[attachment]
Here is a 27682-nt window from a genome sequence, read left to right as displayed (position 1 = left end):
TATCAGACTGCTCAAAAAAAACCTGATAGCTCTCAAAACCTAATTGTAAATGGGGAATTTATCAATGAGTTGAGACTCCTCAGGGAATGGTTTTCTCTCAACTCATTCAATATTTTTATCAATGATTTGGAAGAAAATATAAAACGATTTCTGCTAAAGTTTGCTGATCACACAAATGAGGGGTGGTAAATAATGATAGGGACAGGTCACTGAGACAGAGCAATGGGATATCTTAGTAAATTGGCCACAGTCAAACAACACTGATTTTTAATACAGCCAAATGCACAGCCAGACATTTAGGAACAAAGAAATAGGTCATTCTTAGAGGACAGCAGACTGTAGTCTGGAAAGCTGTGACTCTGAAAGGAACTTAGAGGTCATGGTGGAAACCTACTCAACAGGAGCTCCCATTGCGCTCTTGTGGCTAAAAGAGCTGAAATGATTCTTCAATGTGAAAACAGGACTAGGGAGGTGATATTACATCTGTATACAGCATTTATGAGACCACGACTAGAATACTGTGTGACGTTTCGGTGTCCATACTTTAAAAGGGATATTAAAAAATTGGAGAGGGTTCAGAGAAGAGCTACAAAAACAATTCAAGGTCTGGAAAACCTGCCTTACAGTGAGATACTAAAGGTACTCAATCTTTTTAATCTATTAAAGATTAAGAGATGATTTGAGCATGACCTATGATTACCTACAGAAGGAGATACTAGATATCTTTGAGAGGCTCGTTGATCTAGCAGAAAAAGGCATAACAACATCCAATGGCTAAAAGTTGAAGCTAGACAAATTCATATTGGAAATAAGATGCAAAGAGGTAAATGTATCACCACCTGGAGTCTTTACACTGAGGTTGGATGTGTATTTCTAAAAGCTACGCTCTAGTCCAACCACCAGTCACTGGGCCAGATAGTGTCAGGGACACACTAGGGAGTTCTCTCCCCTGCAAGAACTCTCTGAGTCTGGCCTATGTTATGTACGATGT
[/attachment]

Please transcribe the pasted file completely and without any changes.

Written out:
Here is a 27682-nt window from a genome sequence, read left to right as displayed (position 1 = left end):
TATCAGACTGCTCAAAAAAAACCTGATAGCTCTCAAAACCTAATTGTAAATGGGGAATTTATCAATGAGTTGAGACTCCTCAGGGAATGGTTTTCTCTCAACTCATTCAATATTTTTATCAATGATTTGGAAGAAAATATAAAACGATTTCTGCTAAAGTTTGCTGATCACACAAATGAGGGGTGGTAAATAATGATAGGGACAGGTCACTGAGACAGAGCAATGGGATATCTTAGTAAATTGGCCACAGTCAAACAACACTGATTTTTAATACAGCCAAATGCACAGCCAGACATTTAGGAACAAAGAAATAGGTCATTCTTAGAGGACAGCAGACTGTAGTCTGGAAAGCTGTGACTCTGAAAGGAACTTAGAGGTCATGGTGGAAACCTACTCAACAGGAGCTCCCATTGCGCTCTTGTGGCTAAAAGAGCTGAAATGATTCTTCAATGTGAAAACAGGACTAGGGAGGTGATATTACATCTGTATACAGCATTTATGAGACCACGACTAGAATACTGTGTGACGTTTCGGTGTCCATACTTTAAAAGGGATATTAAAAAATTGGAGAGGGTTCAGAGAAGAGCTACAAAAACAATTCAAGGTCTGGAAAACCTGCCTTACAGTGAGATACTAAAGGTACTCAATCTTTTTAATCTATTAAAGATTAAGAGATGATTTGAGCATGACCTATGATTACCTACAGAAGGAGATACTAGATATCTTTGAGAGGCTCGTTGATCTAGCAGAAAAAGGCATAACAACATCCAATGGCTAAAAGTTGAAGCTAGACAAATTCATATTGGAAATAAGATGCAAAGAGGTAAATGTATCACCACCTGGAGTCTTTACACTGAGGTTGGATGTGTATTTCTAAAAGCTACGCTCTAGTCCAACCACCAGTCACTGGGCCAGATAGTGTCAGGGACACACTAGGGAGTTCTCTCCCCTGCAAGAACTCTCTGAGTCTGGCCTATGTTATGTACGATGT